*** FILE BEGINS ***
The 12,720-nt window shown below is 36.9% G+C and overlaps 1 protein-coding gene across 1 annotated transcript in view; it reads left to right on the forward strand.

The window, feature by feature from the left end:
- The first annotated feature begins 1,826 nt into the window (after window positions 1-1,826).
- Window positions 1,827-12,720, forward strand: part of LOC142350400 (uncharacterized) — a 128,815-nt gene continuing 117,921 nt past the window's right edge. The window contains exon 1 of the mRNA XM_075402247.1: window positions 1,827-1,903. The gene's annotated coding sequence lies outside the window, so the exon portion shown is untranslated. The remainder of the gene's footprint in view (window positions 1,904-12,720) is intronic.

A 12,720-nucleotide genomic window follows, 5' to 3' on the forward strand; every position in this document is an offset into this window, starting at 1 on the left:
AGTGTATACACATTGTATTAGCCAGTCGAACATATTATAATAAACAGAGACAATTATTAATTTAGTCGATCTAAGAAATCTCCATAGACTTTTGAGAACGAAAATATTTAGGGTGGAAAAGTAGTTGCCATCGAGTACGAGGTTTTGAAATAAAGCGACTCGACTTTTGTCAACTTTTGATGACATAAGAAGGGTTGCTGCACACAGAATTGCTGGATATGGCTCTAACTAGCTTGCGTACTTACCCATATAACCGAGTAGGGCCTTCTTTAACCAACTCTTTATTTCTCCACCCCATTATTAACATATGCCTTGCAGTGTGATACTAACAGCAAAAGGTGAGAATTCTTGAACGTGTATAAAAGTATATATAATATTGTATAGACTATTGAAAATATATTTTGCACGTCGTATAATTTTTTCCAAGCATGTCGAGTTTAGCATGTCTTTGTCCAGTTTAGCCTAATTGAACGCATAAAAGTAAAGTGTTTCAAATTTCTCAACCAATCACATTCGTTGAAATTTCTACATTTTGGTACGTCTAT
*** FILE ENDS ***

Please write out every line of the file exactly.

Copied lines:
The 12,720-nt window shown below is 36.9% G+C and overlaps 1 protein-coding gene across 1 annotated transcript in view; it reads left to right on the forward strand.

The window, feature by feature from the left end:
- The first annotated feature begins 1,826 nt into the window (after window positions 1-1,826).
- Window positions 1,827-12,720, forward strand: part of LOC142350400 (uncharacterized) — a 128,815-nt gene continuing 117,921 nt past the window's right edge. The window contains exon 1 of the mRNA XM_075402247.1: window positions 1,827-1,903. The gene's annotated coding sequence lies outside the window, so the exon portion shown is untranslated. The remainder of the gene's footprint in view (window positions 1,904-12,720) is intronic.

A 12,720-nucleotide genomic window follows, 5' to 3' on the forward strand; every position in this document is an offset into this window, starting at 1 on the left:
AGTGTATACACATTGTATTAGCCAGTCGAACATATTATAATAAACAGAGACAATTATTAATTTAGTCGATCTAAGAAATCTCCATAGACTTTTGAGAACGAAAATATTTAGGGTGGAAAAGTAGTTGCCATCGAGTACGAGGTTTTGAAATAAAGCGACTCGACTTTTGTCAACTTTTGATGACATAAGAAGGGTTGCTGCACACAGAATTGCTGGATATGGCTCTAACTAGCTTGCGTACTTACCCATATAACCGAGTAGGGCCTTCTTTAACCAACTCTTTATTTCTCCACCCCATTATTAACATATGCCTTGCAGTGTGATACTAACAGCAAAAGGTGAGAATTCTTGAACGTGTATAAAAGTATATATAATATTGTATAGACTATTGAAAATATATTTTGCACGTCGTATAATTTTTTCCAAGCATGTCGAGTTTAGCATGTCTTTGTCCAGTTTAGCCTAATTGAACGCATAAAAGTAAAGTGTTTCAAATTTCTCAACCAATCACATTCGTTGAAATTTCTACATTTTGGTACGTCTAT